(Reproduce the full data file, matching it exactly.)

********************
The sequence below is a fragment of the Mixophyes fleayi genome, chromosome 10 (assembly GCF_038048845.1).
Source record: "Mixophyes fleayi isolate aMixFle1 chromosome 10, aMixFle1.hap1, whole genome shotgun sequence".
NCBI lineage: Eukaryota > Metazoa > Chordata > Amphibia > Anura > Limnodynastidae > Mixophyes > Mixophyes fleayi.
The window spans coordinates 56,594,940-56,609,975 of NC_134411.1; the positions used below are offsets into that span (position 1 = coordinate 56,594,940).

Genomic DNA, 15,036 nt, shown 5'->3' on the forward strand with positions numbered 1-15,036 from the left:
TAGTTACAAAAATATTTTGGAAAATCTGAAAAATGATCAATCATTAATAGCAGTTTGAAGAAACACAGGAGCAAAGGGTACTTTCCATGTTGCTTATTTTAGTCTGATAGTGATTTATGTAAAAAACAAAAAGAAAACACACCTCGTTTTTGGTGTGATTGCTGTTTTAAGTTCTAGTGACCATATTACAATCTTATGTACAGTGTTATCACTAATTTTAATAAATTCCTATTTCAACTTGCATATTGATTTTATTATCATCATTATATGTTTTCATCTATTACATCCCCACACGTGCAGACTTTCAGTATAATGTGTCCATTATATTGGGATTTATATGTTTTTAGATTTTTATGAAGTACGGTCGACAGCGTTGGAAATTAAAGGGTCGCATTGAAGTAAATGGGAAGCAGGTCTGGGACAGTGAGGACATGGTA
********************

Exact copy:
The sequence below is a fragment of the Mixophyes fleayi genome, chromosome 10 (assembly GCF_038048845.1).
Source record: "Mixophyes fleayi isolate aMixFle1 chromosome 10, aMixFle1.hap1, whole genome shotgun sequence".
NCBI lineage: Eukaryota > Metazoa > Chordata > Amphibia > Anura > Limnodynastidae > Mixophyes > Mixophyes fleayi.
The window spans coordinates 56,594,940-56,609,975 of NC_134411.1; the positions used below are offsets into that span (position 1 = coordinate 56,594,940).

Genomic DNA, 15,036 nt, shown 5'->3' on the forward strand with positions numbered 1-15,036 from the left:
TAGTTACAAAAATATTTTGGAAAATCTGAAAAATGATCAATCATTAATAGCAGTTTGAAGAAACACAGGAGCAAAGGGTACTTTCCATGTTGCTTATTTTAGTCTGATAGTGATTTATGTAAAAAACAAAAAGAAAACACACCTCGTTTTTGGTGTGATTGCTGTTTTAAGTTCTAGTGACCATATTACAATCTTATGTACAGTGTTATCACTAATTTTAATAAATTCCTATTTCAACTTGCATATTGATTTTATTATCATCATTATATGTTTTCATCTATTACATCCCCACACGTGCAGACTTTCAGTATAATGTGTCCATTATATTGGGATTTATATGTTTTTAGATTTTTATGAAGTACGGTCGACAGCGTTGGAAATTAAAGGGTCGCATTGAAGTAAATGGGAAGCAGGTCTGGGACAGTGAGGACATGGTA